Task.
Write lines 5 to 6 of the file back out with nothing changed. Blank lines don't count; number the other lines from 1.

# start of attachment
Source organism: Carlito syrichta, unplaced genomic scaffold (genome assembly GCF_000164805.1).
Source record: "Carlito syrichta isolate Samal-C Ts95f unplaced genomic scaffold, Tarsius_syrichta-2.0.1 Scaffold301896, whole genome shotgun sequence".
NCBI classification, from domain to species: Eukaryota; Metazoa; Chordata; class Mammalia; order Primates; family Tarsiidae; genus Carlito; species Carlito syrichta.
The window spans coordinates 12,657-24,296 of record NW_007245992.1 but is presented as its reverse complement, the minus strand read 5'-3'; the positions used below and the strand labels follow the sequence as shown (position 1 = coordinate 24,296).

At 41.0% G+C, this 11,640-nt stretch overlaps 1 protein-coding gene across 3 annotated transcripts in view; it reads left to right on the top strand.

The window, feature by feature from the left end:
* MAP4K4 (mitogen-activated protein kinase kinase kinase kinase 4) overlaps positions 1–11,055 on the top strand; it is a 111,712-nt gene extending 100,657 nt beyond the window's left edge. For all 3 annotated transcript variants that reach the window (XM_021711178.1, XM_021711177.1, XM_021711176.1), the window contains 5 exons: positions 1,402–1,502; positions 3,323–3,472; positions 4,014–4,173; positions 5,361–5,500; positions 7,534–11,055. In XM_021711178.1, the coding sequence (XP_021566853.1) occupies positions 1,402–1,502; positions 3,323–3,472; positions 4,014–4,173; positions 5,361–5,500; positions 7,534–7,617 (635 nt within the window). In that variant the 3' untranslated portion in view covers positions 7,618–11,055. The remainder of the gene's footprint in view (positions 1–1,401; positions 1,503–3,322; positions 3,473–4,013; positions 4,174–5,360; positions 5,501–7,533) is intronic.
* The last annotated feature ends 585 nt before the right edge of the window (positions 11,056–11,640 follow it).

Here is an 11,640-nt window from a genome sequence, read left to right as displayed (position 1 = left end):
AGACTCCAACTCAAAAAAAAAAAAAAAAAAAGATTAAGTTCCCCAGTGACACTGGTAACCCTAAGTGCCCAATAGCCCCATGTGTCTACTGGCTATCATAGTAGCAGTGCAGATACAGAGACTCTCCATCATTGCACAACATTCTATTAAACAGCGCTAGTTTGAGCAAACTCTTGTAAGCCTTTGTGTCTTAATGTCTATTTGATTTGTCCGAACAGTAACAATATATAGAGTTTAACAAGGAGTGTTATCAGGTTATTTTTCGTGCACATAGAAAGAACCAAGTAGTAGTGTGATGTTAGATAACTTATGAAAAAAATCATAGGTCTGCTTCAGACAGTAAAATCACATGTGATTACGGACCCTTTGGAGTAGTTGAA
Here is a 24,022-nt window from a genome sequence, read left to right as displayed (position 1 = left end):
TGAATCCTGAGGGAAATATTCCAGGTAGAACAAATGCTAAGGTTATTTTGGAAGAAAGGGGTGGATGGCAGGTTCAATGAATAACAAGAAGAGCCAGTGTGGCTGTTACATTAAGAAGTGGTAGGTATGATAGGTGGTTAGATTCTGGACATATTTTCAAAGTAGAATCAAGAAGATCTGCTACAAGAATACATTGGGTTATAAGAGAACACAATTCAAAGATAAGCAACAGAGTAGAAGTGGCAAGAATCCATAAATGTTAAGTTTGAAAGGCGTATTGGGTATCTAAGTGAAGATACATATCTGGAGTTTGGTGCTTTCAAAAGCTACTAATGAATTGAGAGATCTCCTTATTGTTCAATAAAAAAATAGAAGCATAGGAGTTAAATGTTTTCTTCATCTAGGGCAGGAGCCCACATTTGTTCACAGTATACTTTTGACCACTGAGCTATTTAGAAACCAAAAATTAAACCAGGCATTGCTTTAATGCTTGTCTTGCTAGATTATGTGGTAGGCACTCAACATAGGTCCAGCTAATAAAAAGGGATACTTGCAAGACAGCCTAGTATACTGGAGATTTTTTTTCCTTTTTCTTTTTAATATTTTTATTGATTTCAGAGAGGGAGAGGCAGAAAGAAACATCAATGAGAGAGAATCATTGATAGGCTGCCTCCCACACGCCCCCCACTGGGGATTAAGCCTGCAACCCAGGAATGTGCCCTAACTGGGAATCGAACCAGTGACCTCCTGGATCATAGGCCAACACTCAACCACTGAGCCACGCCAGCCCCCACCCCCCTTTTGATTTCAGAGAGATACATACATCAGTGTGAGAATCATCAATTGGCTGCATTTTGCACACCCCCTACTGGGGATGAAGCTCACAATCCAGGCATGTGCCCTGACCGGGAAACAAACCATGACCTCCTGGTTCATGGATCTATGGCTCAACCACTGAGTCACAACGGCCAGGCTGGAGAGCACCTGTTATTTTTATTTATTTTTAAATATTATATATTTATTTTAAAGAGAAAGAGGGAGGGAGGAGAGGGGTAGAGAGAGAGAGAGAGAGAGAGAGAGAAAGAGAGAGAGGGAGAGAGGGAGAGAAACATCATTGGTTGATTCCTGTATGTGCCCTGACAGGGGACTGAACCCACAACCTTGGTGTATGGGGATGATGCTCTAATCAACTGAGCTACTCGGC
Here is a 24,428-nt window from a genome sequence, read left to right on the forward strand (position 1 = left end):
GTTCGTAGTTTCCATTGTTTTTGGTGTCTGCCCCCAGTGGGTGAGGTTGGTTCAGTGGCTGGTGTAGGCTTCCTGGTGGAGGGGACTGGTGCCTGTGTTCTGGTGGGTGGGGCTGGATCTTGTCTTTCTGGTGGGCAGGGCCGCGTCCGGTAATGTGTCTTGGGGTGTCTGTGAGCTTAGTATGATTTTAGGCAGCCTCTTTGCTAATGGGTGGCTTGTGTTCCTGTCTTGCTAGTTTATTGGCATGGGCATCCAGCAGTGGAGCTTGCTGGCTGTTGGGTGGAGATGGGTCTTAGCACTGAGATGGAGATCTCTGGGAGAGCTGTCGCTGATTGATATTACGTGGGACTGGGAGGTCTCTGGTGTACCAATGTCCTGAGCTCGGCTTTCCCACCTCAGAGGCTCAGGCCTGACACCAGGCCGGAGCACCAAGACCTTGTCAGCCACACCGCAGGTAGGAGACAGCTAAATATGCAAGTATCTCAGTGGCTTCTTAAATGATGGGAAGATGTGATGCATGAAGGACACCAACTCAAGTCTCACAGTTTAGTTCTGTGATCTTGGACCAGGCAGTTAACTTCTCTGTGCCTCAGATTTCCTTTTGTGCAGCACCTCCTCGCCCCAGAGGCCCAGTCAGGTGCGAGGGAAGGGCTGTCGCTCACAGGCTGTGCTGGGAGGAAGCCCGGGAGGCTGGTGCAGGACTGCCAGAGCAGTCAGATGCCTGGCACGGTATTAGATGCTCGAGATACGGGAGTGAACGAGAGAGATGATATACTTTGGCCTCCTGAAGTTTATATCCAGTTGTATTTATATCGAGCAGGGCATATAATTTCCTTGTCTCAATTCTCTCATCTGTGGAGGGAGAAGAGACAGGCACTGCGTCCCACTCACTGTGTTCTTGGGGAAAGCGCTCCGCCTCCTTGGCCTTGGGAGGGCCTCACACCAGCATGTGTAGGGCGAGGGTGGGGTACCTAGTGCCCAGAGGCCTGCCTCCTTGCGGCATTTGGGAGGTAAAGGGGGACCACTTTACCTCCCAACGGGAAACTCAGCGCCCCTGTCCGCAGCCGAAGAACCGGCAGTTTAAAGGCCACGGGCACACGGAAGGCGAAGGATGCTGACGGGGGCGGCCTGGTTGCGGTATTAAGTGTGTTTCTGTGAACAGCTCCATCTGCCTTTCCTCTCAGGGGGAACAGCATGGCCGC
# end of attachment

At 41.0% G+C, this 11,640-nt stretch overlaps 1 protein-coding gene across 3 annotated transcripts in view; it reads left to right on the top strand.

The window, feature by feature from the left end: